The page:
Other important applications are for desalination, which requires water free of particles above 5 micron: for cooling water and heat exchange circuits where the water serves as a source of low grade heat for heat pumps: in both cases it is imperative to avoid pipeline fouling.

Factors to be taken into account when considering sub-sand abstraction:

Basic site factors:- (i) depth (ii) extent (iii) texture of the bed: i.e. its particular size pattern and stratification, which may vary widely both up and down and along the beach, Considerable modification may be possible, especially of (iii), but these three, separately or together, normally set a limit to the volume that can be drawn from any site.

Tidal amplitude and recession may also be limiting factors, especially in north temperate zones, while on beaches with recession of above, say 100 m, the beach may serve as both filter and reservoir. In the Mediterranean, the Middle East, and in the tropics, the rise and fall are seldom excessive.

Stability of beach. In areas subject to heavy tidal currents, severe storms, typhoons etc., it is seldom possible to use shallow beaches (i.e. 1 - 2 m depth). Where the sand is deep, screen wells can be installed and the suction line buried deeply for security.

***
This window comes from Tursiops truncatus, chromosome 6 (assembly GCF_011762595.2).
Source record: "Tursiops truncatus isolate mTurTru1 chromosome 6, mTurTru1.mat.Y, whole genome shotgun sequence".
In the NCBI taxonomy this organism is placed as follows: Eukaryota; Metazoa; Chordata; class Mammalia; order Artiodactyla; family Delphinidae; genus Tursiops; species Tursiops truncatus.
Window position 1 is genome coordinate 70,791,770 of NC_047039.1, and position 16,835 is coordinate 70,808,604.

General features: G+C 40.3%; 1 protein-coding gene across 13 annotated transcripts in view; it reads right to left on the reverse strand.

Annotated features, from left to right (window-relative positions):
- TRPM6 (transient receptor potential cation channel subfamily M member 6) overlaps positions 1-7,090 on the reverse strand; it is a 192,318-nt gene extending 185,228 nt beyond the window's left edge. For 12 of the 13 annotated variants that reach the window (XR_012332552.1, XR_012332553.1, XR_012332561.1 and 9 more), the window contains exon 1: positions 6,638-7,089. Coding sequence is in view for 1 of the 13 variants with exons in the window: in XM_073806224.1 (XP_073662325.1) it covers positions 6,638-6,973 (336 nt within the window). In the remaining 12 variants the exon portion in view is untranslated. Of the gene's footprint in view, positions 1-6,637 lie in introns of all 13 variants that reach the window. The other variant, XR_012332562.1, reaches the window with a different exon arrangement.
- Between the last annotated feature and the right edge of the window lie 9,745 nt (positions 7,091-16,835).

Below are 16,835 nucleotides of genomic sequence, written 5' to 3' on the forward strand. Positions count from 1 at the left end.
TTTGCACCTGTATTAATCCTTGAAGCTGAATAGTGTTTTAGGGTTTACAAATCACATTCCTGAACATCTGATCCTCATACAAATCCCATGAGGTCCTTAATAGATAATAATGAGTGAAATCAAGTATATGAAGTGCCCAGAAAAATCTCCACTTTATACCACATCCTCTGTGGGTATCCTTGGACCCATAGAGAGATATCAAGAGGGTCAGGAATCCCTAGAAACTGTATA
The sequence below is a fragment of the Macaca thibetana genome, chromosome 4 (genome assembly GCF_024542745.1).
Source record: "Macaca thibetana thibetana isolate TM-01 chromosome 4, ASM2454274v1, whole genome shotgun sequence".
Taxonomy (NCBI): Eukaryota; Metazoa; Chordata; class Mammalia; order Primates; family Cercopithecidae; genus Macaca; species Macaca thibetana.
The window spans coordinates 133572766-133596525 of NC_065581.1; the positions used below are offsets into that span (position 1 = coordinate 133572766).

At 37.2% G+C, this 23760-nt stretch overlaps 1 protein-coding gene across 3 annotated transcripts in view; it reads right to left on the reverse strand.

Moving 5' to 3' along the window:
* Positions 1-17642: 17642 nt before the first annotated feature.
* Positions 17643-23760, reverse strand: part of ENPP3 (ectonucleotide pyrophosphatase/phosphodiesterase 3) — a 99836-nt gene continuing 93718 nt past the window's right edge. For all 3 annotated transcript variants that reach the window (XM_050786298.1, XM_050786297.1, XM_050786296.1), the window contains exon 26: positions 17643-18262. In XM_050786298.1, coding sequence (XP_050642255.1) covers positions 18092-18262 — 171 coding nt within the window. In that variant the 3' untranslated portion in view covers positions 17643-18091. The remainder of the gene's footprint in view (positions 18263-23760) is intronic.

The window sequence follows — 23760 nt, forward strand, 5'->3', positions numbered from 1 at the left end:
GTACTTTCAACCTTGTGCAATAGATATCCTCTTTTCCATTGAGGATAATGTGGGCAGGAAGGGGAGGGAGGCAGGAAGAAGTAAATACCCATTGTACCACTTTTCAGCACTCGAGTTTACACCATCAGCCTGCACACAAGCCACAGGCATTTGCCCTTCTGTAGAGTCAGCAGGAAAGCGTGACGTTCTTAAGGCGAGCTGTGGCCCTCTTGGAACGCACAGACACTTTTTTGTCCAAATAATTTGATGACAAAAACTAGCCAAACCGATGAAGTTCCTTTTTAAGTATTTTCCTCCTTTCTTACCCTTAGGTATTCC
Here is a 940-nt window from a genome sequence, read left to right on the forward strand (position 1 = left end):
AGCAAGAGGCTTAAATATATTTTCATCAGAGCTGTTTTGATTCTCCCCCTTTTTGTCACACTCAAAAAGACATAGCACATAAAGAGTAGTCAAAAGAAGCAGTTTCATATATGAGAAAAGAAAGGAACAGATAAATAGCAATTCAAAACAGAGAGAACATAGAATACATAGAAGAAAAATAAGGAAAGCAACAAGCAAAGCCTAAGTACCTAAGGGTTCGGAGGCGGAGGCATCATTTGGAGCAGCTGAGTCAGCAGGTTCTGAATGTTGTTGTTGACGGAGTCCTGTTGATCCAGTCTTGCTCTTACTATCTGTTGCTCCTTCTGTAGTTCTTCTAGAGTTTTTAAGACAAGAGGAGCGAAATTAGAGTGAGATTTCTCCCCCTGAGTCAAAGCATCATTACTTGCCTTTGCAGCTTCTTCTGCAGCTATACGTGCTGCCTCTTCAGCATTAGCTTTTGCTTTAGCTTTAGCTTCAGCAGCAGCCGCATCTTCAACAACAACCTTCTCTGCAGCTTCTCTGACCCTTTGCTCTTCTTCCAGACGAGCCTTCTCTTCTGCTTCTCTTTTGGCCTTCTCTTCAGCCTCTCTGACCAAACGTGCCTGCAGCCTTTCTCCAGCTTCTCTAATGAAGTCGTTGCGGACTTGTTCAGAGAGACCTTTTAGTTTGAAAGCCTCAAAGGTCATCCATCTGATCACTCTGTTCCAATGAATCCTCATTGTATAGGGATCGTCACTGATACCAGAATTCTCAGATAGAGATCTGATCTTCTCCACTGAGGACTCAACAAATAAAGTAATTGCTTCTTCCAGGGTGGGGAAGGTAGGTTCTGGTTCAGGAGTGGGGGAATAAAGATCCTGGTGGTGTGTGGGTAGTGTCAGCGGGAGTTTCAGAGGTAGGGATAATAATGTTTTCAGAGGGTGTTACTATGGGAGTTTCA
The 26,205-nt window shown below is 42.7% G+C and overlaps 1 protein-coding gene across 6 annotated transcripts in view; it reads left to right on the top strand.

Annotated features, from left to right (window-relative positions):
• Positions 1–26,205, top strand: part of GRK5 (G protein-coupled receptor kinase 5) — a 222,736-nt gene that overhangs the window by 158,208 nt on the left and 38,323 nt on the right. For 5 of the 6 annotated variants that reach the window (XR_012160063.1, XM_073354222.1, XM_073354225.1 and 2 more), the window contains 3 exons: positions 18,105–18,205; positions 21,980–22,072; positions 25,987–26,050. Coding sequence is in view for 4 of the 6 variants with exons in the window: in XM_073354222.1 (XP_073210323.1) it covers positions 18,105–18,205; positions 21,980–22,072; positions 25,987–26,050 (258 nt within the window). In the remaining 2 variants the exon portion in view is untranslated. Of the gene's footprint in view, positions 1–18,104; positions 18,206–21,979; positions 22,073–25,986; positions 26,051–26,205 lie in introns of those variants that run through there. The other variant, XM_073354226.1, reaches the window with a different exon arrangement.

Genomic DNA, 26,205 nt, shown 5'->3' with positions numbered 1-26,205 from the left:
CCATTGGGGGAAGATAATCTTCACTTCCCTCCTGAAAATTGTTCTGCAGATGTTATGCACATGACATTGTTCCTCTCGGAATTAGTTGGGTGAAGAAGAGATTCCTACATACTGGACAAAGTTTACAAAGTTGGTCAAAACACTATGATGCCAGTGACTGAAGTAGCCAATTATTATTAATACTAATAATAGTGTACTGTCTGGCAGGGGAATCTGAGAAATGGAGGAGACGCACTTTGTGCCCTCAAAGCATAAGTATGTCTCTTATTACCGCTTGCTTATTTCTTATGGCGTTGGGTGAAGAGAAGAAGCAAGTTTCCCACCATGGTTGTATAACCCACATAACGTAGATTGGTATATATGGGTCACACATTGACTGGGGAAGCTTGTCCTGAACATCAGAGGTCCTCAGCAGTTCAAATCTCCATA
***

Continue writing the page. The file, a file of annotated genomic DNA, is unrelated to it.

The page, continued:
Underground fresh water channels may be tapped. Where full salinity water is required for marine aquaria, laboratories etc., such dilution must be avoided. For desalination etc., such a source is an advantage, while for cooling water and general purposes it is immaterial.

The possible presence of iron in the bed. Most seas have negligible iron content (0.002 mg/l), but iron may occur in the bed, especially in temperate and northern zones, often in the form of organic pollution for example when algal material is buried by storms or tidal action. Anaerobic decay is so slow that this may remain unchanged for years, but the passage of oxygenated water, preceded by thorough jetting of the bed, quickly breaks down & evacuates the iron. If the presence of iron is noted during feasibility survey its origin should be checked.

Sewage. It is generally stated that intakes should not be within 1km of a sewage outfall. The biological activity of a developed sub-sand system makes such a distance completely safe.

Where there is little or no sand it may be possible to excavate by blasting or machine before filling with selected media to form an excellent source.

The above variable factors make it essential to carry out a thorough beach survey for any installation other, perhaps, than a single Unit system. Such a study first determines whether the beach can be used and then allows a design to be worked out for a system providing the required flow. SWS Filtration is happy to carry out feasibility studies to advise on the possibilities for such schemes.

Where beach conditions totally prohibit sub-sand abstraction it may be possible to create an on-shore system based on the same principles.

For further details please contact Richard Cansdale

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Last updated 18.04.01 | Contact details